In March 1944, as World War II raged
, a 32-year-old gay black Quaker named Bayard Rustin took up residence at the Ashland Federal Correctional Institution in Kentucky to serve a 28-month sentence for refusing the military draft. He set about desegregating the prison facilities.
With the help of some other conscientious objectors (COs), he convinced the guards of cellblock E to open the gate separating the races, and one Sunday Rustin walked through that gate to join his fellows to listen to a symphony. It was then that Elam “Judge” Huddleston, the former state treasurer of Kentucky serving time for some legal transgression now lost to history, got a mop handle from a supply closet and “hit Bayard a mighty blow over the head.”
When other COs tried to intervene, Rustin stopped them, and Huddleston hit Rustin (and the COs) again and again, breaking the stick, before shaking uncontrollably and falling to the floor. When guards arrived, Rustin—with a lump on his head and a broken wrist—“insisted that Huddleston not be punished.”
Rustin, who would become one of the most important civil rights leaders of the last century, thus earned the respect of the institution’s warden while demonstrating the power of courageous nonviolence.
, editor Michael G. Long assembles an impressive narrative of Rustin’s remarkable achievements, helping on this 100th anniversary of his birth to revive the complex legacy of the civil rights struggle’s hidden man.
Bigotry (as well as political expediency) kept Rustin in the shadows during the time of his greatest achievements, as when he organized the 250,000-strong 1963 march on Washington for Jobs and Freedom. Rustin was not just an out gay man, but the kind of man who, on occasion, solicited sex with strangers passing by in cars. This he did in San Francisco in 1953, drawing a 60-day jail sentence. It was that criminal record—as much or more than his association with so-called “known communists”—that made his open service in the civil rights cause problematic in the coming decades.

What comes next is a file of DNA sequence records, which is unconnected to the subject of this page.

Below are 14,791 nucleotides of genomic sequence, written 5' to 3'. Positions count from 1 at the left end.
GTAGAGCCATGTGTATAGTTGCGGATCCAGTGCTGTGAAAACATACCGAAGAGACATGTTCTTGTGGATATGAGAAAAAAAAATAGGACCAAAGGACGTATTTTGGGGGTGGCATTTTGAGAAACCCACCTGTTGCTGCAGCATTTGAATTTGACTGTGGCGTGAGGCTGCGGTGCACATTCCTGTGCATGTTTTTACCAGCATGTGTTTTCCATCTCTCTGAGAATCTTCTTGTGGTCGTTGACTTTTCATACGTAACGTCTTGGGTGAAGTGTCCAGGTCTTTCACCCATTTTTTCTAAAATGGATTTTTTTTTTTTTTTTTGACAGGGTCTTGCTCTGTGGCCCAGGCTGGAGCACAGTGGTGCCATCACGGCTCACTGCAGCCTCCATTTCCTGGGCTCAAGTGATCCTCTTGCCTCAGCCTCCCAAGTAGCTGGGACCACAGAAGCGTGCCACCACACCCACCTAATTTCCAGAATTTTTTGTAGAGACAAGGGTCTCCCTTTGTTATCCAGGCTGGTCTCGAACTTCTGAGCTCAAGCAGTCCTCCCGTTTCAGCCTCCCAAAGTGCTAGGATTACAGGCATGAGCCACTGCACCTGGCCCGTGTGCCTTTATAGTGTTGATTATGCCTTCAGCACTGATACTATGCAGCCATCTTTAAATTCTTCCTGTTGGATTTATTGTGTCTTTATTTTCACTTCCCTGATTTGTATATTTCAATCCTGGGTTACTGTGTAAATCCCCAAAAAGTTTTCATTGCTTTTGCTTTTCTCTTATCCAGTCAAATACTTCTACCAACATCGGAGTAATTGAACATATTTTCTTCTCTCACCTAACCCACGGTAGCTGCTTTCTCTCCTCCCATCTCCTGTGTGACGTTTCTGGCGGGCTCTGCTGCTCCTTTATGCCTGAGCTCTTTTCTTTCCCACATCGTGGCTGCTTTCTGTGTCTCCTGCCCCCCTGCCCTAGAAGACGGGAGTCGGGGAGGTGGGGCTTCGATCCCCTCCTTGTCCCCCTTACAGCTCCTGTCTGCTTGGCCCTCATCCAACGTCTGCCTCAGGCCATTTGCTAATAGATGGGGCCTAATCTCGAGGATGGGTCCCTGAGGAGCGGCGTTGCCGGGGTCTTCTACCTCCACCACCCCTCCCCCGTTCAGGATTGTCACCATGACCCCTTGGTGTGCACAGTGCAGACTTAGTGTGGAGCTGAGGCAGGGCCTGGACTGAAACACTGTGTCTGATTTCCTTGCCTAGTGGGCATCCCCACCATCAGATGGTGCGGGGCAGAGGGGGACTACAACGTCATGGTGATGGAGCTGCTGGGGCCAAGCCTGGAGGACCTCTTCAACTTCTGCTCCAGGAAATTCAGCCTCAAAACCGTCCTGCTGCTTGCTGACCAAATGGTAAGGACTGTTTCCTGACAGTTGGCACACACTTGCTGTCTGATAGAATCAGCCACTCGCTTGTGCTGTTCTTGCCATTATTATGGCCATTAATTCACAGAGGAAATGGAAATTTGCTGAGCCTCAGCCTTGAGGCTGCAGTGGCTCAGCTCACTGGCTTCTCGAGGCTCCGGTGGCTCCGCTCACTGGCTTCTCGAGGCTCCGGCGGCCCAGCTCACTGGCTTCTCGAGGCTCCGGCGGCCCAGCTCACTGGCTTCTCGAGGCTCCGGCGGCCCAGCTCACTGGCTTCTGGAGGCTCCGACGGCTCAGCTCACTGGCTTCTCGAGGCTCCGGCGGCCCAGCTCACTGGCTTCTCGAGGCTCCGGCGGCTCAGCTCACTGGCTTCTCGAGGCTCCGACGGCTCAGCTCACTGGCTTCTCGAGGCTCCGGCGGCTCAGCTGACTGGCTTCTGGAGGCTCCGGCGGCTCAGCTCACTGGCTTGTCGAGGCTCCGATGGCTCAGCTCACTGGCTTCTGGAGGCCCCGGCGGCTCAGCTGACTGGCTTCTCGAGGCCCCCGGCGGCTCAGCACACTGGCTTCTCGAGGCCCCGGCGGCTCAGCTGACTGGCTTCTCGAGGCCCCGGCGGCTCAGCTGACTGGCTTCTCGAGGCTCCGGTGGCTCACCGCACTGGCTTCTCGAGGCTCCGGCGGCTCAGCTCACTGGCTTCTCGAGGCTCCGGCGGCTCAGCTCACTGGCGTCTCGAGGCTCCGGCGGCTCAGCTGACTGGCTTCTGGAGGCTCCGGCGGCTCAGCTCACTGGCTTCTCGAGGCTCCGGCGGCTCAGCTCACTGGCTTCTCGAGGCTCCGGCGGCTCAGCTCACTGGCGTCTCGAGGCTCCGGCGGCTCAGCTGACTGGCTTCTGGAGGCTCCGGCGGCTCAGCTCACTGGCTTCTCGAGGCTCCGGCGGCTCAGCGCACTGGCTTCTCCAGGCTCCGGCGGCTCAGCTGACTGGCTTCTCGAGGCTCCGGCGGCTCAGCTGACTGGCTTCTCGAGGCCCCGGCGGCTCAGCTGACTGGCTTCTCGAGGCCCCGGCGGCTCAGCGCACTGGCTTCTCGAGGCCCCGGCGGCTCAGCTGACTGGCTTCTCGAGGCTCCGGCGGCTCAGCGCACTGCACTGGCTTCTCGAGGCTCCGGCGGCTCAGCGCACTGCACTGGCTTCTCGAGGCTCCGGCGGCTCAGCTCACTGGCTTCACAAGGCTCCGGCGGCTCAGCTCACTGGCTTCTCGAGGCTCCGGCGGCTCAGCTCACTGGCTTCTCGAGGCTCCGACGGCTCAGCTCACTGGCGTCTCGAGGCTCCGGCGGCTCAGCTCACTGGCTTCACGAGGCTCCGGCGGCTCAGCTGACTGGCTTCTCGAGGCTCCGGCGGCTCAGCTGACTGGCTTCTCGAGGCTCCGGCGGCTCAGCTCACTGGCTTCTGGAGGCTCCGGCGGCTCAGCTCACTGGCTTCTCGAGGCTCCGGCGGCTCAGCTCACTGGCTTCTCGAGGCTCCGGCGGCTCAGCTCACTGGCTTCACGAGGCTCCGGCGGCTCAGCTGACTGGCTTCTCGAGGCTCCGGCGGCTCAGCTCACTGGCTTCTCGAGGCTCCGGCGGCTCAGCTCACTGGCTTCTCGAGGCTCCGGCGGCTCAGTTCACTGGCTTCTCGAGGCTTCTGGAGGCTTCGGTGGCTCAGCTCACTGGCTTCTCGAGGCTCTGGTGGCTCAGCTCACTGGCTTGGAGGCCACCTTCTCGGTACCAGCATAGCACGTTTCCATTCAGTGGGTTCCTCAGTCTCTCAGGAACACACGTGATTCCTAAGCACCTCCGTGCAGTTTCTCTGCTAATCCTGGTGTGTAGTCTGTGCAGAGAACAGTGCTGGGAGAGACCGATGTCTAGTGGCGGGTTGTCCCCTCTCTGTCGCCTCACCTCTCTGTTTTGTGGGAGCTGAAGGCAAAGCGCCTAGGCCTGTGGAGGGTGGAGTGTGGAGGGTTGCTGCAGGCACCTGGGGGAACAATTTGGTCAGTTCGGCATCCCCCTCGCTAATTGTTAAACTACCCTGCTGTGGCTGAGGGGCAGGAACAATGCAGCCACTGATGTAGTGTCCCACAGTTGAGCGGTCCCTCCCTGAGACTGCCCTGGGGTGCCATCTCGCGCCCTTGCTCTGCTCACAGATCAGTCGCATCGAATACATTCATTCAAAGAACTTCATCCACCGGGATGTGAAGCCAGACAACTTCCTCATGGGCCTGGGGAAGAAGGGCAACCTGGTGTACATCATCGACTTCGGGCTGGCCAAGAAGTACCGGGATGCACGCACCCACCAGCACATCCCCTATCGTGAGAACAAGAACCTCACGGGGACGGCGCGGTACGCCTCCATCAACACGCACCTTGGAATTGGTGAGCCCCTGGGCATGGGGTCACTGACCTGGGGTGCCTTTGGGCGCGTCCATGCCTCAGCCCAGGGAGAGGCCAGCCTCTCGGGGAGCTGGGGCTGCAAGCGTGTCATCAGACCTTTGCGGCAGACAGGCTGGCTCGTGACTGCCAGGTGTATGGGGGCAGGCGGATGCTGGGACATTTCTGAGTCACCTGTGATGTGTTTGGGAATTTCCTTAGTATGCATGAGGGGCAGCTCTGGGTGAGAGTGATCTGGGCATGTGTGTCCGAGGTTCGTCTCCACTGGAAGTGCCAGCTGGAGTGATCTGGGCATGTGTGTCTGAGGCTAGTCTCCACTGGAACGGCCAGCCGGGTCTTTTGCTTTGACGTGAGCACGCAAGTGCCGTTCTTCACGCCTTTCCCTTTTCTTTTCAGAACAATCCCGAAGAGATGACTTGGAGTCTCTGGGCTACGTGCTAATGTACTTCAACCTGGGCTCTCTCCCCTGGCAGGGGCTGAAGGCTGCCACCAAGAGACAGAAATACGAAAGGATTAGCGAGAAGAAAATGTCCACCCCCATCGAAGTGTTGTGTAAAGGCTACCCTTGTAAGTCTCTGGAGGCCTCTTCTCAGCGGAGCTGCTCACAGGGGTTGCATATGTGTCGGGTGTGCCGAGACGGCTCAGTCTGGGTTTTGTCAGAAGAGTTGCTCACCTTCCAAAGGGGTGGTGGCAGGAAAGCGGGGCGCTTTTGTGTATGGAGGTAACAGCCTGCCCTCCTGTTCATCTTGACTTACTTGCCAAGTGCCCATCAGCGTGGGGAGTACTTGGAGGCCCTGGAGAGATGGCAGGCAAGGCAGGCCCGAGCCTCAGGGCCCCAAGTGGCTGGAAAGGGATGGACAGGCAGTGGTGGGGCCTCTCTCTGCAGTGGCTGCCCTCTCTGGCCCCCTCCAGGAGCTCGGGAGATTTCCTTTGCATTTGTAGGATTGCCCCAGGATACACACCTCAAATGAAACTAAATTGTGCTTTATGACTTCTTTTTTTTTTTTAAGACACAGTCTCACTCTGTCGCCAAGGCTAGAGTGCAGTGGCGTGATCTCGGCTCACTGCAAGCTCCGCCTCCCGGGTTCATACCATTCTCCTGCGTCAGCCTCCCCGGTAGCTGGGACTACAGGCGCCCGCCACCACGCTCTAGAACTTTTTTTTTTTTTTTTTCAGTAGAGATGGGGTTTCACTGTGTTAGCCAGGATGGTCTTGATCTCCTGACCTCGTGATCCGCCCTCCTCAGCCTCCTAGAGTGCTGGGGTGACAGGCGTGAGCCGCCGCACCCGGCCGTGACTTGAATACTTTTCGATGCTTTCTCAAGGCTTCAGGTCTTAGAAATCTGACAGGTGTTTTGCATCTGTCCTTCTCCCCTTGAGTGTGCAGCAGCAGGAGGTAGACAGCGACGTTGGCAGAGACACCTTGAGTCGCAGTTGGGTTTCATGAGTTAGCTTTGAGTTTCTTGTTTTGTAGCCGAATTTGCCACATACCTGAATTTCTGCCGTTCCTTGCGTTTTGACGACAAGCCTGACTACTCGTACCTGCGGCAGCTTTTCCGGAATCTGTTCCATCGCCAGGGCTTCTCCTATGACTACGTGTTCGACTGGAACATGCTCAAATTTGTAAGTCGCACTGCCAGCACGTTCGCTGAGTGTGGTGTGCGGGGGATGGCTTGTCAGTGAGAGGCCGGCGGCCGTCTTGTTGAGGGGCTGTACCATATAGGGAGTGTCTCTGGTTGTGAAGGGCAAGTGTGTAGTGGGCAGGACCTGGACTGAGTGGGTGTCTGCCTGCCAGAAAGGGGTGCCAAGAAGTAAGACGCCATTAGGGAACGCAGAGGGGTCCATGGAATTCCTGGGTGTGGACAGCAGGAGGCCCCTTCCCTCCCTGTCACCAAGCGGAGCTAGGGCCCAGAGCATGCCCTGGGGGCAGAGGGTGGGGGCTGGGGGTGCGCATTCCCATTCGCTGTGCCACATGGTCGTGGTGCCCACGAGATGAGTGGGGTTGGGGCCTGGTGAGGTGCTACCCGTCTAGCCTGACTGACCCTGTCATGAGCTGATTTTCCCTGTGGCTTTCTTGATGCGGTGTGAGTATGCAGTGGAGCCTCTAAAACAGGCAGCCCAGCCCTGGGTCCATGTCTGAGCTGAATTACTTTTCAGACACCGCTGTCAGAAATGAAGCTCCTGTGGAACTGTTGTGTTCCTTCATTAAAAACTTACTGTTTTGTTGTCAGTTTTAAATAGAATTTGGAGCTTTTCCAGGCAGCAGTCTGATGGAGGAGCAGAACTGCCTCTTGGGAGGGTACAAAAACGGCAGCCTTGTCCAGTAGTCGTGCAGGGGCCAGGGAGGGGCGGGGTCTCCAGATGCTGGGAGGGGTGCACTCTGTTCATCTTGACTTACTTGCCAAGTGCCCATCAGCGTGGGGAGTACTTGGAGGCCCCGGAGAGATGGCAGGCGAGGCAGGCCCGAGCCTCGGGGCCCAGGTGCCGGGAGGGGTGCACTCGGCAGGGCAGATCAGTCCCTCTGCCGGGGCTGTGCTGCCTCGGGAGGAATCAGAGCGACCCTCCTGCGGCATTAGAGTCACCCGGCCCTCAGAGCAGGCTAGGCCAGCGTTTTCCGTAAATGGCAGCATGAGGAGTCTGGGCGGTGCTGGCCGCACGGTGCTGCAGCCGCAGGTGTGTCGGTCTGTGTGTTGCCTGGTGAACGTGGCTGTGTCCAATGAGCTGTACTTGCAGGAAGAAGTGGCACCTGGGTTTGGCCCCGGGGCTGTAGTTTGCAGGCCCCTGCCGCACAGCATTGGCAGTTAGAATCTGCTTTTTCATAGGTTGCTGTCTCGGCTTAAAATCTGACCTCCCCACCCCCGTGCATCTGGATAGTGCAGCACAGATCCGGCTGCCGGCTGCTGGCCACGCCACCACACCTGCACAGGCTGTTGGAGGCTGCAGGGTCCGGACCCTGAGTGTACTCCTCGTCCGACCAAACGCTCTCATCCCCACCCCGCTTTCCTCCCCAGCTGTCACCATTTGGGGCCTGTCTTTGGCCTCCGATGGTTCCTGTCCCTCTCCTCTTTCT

The people of the American Friends Service Committee, the War Resisters League, and the pacifist Fellowship of Reconciliation never had a problem with Rustin’s “morals charge.” But the NAACP, the Congress of Racial Equality, the Southern Christian Leadership Conference, and other civil rights organizations consistently felt the need to betray Rustin when threatened with exposure of his sexuality. And Rustin, with his keen sense of power politics, went along in the interest of the movement. This willingness to accept humiliation in the service of power was both Rustin’s greatest strength and arguably his greatest weakness, as his later politics became hard to square with the brave and militant pacifism he demonstrated as a young man.
The book is a resource for scholars and laypeople alike, but its lack of source notes (it is not clear who is quoted regarding the Huddleston attack, for instance) limits its usefulness, and it suffers other lapses. Aside from his initial letters from prison to his partner Davis Platt, for instance, we learn very little about Rustin’s personal life—much less his emotions. We see instead press releases he sent and FBI reports of his activities (the bureau bugged his apartment). A lover he met late in life is introduced but all but disappears near the end of the book.